linear leaf-mine, widening irregularly; frass in two conspicuous
black strips (Spencer, 1972b:
35, fig. 186).
narrow, little widening corridor, often following a vein for a considerable
distance. The thin leaves easily tear here, also because the mine
is relatively deep. Frass in two neat rows of grains along the sides.
Pupation outside the mine; unlike A.
flaviceps on the same hostplant, the exit slit is in the upper
epidermis (Bladmineerders van Europa).
A short, irregular narrow gallery. Frass in conspicuous black stripes (British
Larva: The larvae of flies are leg-less maggots without a head capsule (see examples). They never have thoracic or abdominal legs. They do not have chewing mouthparts, although they do have a characteristic cephalo-pharyngeal skeleton (see examples), usually visible internally through the body wall.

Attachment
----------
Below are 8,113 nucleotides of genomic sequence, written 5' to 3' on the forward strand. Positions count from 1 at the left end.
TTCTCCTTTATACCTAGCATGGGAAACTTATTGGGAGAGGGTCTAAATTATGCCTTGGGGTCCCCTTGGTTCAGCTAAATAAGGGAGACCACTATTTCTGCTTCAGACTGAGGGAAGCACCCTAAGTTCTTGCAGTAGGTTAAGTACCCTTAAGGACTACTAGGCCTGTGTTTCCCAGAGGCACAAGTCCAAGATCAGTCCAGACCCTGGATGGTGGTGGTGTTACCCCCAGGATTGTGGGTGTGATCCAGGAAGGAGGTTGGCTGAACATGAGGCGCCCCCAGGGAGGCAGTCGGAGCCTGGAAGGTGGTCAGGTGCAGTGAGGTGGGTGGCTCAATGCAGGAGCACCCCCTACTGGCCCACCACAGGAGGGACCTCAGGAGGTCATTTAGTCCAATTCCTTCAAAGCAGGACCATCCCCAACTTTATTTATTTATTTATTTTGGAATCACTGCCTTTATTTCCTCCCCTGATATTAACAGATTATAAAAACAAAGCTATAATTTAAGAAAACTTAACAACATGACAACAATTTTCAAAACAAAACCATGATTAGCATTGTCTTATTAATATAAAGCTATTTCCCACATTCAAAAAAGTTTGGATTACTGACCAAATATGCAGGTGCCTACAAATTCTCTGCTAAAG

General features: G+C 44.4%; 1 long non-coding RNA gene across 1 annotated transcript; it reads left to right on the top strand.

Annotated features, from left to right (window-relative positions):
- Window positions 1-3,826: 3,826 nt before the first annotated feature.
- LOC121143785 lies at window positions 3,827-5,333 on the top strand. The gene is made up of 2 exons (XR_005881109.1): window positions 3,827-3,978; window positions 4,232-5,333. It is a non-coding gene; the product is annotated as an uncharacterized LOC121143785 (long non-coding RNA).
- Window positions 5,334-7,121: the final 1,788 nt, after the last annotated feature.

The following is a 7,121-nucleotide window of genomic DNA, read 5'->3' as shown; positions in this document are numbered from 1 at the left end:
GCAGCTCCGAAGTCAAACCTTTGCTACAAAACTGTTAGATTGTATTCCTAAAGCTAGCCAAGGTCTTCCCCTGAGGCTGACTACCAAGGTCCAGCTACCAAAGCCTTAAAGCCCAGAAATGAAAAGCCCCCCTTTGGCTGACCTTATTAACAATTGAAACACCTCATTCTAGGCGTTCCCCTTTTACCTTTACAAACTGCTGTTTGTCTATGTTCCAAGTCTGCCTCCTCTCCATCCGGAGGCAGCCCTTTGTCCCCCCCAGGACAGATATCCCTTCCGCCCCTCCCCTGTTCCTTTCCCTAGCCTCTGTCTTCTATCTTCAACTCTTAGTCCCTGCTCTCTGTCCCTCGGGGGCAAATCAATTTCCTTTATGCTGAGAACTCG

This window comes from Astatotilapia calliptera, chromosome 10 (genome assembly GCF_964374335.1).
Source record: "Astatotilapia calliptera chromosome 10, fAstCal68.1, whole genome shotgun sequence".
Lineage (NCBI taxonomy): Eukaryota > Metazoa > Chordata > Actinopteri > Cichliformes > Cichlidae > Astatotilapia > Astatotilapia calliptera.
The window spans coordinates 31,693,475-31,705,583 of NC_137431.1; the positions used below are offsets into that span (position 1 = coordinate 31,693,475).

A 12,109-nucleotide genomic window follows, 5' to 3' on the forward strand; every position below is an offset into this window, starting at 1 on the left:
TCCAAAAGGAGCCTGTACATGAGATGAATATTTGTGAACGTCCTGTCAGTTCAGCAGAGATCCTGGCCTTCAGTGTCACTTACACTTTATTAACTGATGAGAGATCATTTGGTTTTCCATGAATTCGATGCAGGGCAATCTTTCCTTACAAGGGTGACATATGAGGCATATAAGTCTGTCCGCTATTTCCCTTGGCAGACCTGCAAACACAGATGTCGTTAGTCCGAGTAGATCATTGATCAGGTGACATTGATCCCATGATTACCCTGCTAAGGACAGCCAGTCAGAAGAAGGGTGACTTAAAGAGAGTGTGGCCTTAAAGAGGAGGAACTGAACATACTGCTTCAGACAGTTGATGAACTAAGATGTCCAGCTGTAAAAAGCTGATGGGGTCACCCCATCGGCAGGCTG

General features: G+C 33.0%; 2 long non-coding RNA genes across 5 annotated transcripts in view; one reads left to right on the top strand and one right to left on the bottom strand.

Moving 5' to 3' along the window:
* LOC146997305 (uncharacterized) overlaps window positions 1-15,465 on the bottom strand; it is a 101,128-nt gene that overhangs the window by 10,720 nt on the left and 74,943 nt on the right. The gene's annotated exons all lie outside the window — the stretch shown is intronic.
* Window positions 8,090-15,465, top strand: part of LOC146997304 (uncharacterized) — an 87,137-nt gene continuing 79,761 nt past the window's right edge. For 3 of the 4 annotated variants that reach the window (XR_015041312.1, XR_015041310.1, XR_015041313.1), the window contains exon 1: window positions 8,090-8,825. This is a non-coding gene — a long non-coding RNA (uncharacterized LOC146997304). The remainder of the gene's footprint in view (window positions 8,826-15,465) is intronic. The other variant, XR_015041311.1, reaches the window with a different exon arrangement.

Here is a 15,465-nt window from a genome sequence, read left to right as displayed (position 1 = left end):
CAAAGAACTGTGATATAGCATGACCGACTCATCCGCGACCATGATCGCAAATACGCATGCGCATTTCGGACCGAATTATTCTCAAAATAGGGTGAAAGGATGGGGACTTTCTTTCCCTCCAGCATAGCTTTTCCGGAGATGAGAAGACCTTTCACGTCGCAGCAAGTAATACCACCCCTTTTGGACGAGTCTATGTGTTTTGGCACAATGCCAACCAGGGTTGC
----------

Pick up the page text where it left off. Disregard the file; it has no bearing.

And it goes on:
The white larva is described by de Meijere (1925)
and in Bladmineerders van Europa ; posterior spiracles each with 3 bulbs on a large
conical projection (Spencer,
Puparium: The puparia of flies are formed within the hardened last larval skin or puparium and as a result sheaths enclosing head appendages, wings and legs are not visible externally (see examples).
Hosts in Great Britain & Ireland:
of year - mines: June.
of year - adults: Currently unknown.
in Great Britain & Ireland: Kent (Sittingbourne) and Hampshire
(Isle of Wight) (Spencer, 1972b:
35) and Worcestershire (VC37) (NBN
NBN Grid Map:
elsewhere: Widespread in continental Europe including Denmark,
Finland, Norway, Sweden (Spencer,
1976: 114), The Netherlands (Bladmineerders van Europa), Germany (Spencer,
1976: 546), Austria, Czech Republic, Poland and Slovakia (Martinez
in Fauna Europaea).
NBN Interactive Grid Maps of known host species:
British and Irish Parasitoids in Britain and elsewhere: Currently unknown.